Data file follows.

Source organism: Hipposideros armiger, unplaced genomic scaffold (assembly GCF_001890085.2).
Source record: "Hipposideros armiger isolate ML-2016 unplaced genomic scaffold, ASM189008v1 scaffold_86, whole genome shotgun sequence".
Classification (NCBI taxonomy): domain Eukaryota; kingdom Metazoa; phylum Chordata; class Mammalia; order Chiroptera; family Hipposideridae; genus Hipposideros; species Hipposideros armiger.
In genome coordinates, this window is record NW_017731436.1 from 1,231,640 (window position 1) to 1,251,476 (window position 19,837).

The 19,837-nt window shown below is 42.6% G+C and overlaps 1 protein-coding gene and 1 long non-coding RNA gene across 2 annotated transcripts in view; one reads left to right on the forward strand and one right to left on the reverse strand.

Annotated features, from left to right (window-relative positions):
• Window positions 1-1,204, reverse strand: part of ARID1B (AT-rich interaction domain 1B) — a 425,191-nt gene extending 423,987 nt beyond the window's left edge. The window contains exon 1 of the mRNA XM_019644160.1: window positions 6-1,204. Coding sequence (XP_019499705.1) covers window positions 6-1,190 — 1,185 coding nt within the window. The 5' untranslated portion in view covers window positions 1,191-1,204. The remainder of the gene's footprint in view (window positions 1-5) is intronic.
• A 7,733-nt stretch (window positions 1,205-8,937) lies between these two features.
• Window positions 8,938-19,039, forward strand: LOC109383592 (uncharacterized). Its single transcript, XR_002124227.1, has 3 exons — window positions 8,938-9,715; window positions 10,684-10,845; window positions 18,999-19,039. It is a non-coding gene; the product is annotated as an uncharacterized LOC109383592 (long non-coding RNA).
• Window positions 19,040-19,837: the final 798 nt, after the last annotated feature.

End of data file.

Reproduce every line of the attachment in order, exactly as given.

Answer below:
Source organism: Hipposideros armiger, unplaced genomic scaffold (assembly GCF_001890085.2).
Source record: "Hipposideros armiger isolate ML-2016 unplaced genomic scaffold, ASM189008v1 scaffold_86, whole genome shotgun sequence".
Classification (NCBI taxonomy): domain Eukaryota; kingdom Metazoa; phylum Chordata; class Mammalia; order Chiroptera; family Hipposideridae; genus Hipposideros; species Hipposideros armiger.
In genome coordinates, this window is record NW_017731436.1 from 1,231,640 (window position 1) to 1,251,476 (window position 19,837).

The 19,837-nt window shown below is 42.6% G+C and overlaps 1 protein-coding gene and 1 long non-coding RNA gene across 2 annotated transcripts in view; one reads left to right on the forward strand and one right to left on the reverse strand.

Annotated features, from left to right (window-relative positions):
• Window positions 1-1,204, reverse strand: part of ARID1B (AT-rich interaction domain 1B) — a 425,191-nt gene extending 423,987 nt beyond the window's left edge. The window contains exon 1 of the mRNA XM_019644160.1: window positions 6-1,204. Coding sequence (XP_019499705.1) covers window positions 6-1,190 — 1,185 coding nt within the window. The 5' untranslated portion in view covers window positions 1,191-1,204. The remainder of the gene's footprint in view (window positions 1-5) is intronic.
• A 7,733-nt stretch (window positions 1,205-8,937) lies between these two features.
• Window positions 8,938-19,039, forward strand: LOC109383592 (uncharacterized). Its single transcript, XR_002124227.1, has 3 exons — window positions 8,938-9,715; window positions 10,684-10,845; window positions 18,999-19,039. It is a non-coding gene; the product is annotated as an uncharacterized LOC109383592 (long non-coding RNA).
• Window positions 19,040-19,837: the final 798 nt, after the last annotated feature.